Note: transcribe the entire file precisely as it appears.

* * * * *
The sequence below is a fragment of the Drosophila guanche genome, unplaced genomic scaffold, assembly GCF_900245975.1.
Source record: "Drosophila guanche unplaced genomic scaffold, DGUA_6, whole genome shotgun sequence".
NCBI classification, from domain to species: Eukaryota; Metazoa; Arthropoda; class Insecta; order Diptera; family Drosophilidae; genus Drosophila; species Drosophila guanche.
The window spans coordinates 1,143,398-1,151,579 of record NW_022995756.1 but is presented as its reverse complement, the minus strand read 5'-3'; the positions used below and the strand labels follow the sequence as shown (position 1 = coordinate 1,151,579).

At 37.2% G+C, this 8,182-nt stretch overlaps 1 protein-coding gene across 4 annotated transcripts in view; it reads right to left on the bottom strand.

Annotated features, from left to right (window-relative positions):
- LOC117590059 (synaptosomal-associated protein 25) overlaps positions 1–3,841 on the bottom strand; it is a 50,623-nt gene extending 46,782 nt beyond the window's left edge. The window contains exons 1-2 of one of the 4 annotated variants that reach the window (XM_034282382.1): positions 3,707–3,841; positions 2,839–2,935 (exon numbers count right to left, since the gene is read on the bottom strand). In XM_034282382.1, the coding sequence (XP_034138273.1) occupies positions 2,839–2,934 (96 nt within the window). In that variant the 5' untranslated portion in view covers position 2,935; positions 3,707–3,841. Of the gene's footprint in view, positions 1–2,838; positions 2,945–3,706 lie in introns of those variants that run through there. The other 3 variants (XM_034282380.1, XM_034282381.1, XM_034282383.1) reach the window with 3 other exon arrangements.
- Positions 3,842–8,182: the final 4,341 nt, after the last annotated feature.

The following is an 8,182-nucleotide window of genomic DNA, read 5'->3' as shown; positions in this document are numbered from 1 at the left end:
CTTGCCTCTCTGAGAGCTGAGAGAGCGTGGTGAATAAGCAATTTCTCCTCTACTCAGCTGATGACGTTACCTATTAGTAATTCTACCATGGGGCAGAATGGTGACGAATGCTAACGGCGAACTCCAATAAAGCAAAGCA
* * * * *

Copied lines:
The sequence below is a fragment of the Drosophila guanche genome, unplaced genomic scaffold, assembly GCF_900245975.1.
Source record: "Drosophila guanche unplaced genomic scaffold, DGUA_6, whole genome shotgun sequence".
NCBI classification, from domain to species: Eukaryota; Metazoa; Arthropoda; class Insecta; order Diptera; family Drosophilidae; genus Drosophila; species Drosophila guanche.
The window spans coordinates 1,143,398-1,151,579 of record NW_022995756.1 but is presented as its reverse complement, the minus strand read 5'-3'; the positions used below and the strand labels follow the sequence as shown (position 1 = coordinate 1,151,579).

At 37.2% G+C, this 8,182-nt stretch overlaps 1 protein-coding gene across 4 annotated transcripts in view; it reads right to left on the bottom strand.

Annotated features, from left to right (window-relative positions):
- LOC117590059 (synaptosomal-associated protein 25) overlaps positions 1–3,841 on the bottom strand; it is a 50,623-nt gene extending 46,782 nt beyond the window's left edge. The window contains exons 1-2 of one of the 4 annotated variants that reach the window (XM_034282382.1): positions 3,707–3,841; positions 2,839–2,935 (exon numbers count right to left, since the gene is read on the bottom strand). In XM_034282382.1, the coding sequence (XP_034138273.1) occupies positions 2,839–2,934 (96 nt within the window). In that variant the 5' untranslated portion in view covers position 2,935; positions 3,707–3,841. Of the gene's footprint in view, positions 1–2,838; positions 2,945–3,706 lie in introns of those variants that run through there. The other 3 variants (XM_034282380.1, XM_034282381.1, XM_034282383.1) reach the window with 3 other exon arrangements.
- Positions 3,842–8,182: the final 4,341 nt, after the last annotated feature.

The following is an 8,182-nucleotide window of genomic DNA, read 5'->3' as shown; positions in this document are numbered from 1 at the left end:
CTTGCCTCTCTGAGAGCTGAGAGAGCGTGGTGAATAAGCAATTTCTCCTCTACTCAGCTGATGACGTTACCTATTAGTAATTCTACCATGGGGCAGAATGGTGACGAATGCTAACGGCGAACTCCAATAAAGCAAAGCA